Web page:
A few weeks ago I got a chance to drop into Hops and Hollers at 937 N. Central Street. The Craft Beer Store and Taproom opened the first weekend in April and really does seem to be off to a great start. Sitting just a block or so off Broadway, it may be more on the southern edge of Old North Knoxville than in Happy Holler proper. Maybe it’s a suburb of Happy Holler.
I stopped by the unassuming building on a Saturday afternoon around 5:00 and a good crowd had gathered at the bar and the tables were filling. Customers came in and purchased specialty beers from the shelves. I bellied up to the bar with a good root beer. I’m sure I looked very manly. I’m not even crazy about root beer, let alone actual beer, but that was a good one.
The store offers growlers for carry out as well as over 100 bottled beers to choose from. Mixing and matching is encouraged. But while I’m sure people do carry out beer, it’s more the kind of place you want to linger. They have thirty-two taps of craft beer, with twelve devoted to Tennessee beers. In just the few weeks they had been opened before my visit, a crew of regulars had already established themselves. One couple had walked from their Old North home and were walking toward downtown when they left.
The bar is owned by Todd Wakefield and I spoke with co-founder and bar manager Charles Ellis who is very excited about the possibilities. He hopes to have a true neighborhood bar – a place where people are comfortable and enjoy gathering. He’d love to see more people like the couple I met, who walk from home or bike to the bar. Bike racks are located outside and a large parking lot sits next door, but Charles has his eye on expanding the patio into some of that parking lot.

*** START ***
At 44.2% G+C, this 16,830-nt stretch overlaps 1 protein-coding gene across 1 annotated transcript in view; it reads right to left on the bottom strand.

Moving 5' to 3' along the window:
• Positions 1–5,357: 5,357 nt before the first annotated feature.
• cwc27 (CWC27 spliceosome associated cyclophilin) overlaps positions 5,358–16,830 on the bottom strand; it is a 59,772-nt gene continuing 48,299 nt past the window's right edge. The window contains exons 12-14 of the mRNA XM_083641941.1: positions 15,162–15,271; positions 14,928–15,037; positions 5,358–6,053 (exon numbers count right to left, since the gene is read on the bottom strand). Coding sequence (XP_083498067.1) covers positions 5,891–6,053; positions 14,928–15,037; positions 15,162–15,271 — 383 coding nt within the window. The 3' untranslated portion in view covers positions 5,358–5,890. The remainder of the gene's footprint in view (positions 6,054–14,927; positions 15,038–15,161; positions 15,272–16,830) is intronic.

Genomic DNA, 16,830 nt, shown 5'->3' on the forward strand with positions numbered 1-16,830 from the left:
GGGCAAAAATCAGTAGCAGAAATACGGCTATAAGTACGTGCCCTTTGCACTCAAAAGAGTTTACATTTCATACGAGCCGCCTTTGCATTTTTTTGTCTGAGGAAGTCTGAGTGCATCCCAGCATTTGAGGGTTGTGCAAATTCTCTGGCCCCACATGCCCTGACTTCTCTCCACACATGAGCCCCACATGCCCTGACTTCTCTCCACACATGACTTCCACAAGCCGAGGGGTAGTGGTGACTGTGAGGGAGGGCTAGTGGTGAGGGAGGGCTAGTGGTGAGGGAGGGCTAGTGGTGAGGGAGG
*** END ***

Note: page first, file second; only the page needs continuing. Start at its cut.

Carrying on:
One of the unique features incorporated by the new business is their systematic use of food trucks to provide patrons with a meal. You can see the entire schedule here, but each day a different food truck parks in the parking lot at dinner time and patrons are free to bring the food inside or take the beer outside to the food. I was there earlier than the food truck and some patrons had brought their own food to enjoy with their beer.
The food trucks are available all day Saturdays (I must have visited before this arrangement was made) and Sunday, with Sunday featuring a rotation of a variety of food trucks. Many of your favorites take a slot: Good Golly Miss Tamale, Dale’s Fried Pies, Bulls Barbecue, Savory and Sweet, Gonzo Gourmet and more.
Like all the best places I’ve written about, it’s the people who make all the difference. Thirty-two taps of great beer isn’t enough if the atmosphere isn’t welcoming and the faces aren’t friendly. You’ll find friendly faces and a convivial crowd at Hops and Hollers. Maybe it will be the spot where downtowners, Happy Hollerers and Old Northers meet for a sit down over a good beer. Visit Charles and see what you think. I think you’ll be back.